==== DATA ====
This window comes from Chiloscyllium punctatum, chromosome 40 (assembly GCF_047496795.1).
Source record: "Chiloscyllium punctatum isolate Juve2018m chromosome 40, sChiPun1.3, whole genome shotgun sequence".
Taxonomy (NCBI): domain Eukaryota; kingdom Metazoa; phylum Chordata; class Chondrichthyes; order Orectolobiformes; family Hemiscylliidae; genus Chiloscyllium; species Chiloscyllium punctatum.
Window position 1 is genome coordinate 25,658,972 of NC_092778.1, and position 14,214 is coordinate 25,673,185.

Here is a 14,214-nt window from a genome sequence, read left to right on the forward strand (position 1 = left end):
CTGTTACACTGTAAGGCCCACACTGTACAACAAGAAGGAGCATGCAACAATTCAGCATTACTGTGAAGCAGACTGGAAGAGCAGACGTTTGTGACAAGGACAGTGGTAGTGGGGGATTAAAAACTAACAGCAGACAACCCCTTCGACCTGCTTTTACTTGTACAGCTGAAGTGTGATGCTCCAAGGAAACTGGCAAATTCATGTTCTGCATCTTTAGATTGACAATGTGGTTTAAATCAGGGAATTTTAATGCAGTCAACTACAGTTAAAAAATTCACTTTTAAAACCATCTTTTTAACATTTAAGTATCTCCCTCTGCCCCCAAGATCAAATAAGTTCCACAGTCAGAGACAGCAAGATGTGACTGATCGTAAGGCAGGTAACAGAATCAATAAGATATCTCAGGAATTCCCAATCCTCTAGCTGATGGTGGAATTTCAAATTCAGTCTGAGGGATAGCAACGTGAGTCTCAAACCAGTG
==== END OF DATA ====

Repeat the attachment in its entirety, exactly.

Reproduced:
This window comes from Chiloscyllium punctatum, chromosome 40 (assembly GCF_047496795.1).
Source record: "Chiloscyllium punctatum isolate Juve2018m chromosome 40, sChiPun1.3, whole genome shotgun sequence".
Taxonomy (NCBI): domain Eukaryota; kingdom Metazoa; phylum Chordata; class Chondrichthyes; order Orectolobiformes; family Hemiscylliidae; genus Chiloscyllium; species Chiloscyllium punctatum.
Window position 1 is genome coordinate 25,658,972 of NC_092778.1, and position 14,214 is coordinate 25,673,185.

Here is a 14,214-nt window from a genome sequence, read left to right on the forward strand (position 1 = left end):
CTGTTACACTGTAAGGCCCACACTGTACAACAAGAAGGAGCATGCAACAATTCAGCATTACTGTGAAGCAGACTGGAAGAGCAGACGTTTGTGACAAGGACAGTGGTAGTGGGGGATTAAAAACTAACAGCAGACAACCCCTTCGACCTGCTTTTACTTGTACAGCTGAAGTGTGATGCTCCAAGGAAACTGGCAAATTCATGTTCTGCATCTTTAGATTGACAATGTGGTTTAAATCAGGGAATTTTAATGCAGTCAACTACAGTTAAAAAATTCACTTTTAAAACCATCTTTTTAACATTTAAGTATCTCCCTCTGCCCCCAAGATCAAATAAGTTCCACAGTCAGAGACAGCAAGATGTGACTGATCGTAAGGCAGGTAACAGAATCAATAAGATATCTCAGGAATTCCCAATCCTCTAGCTGATGGTGGAATTTCAAATTCAGTCTGAGGGATAGCAACGTGAGTCTCAAACCAGTG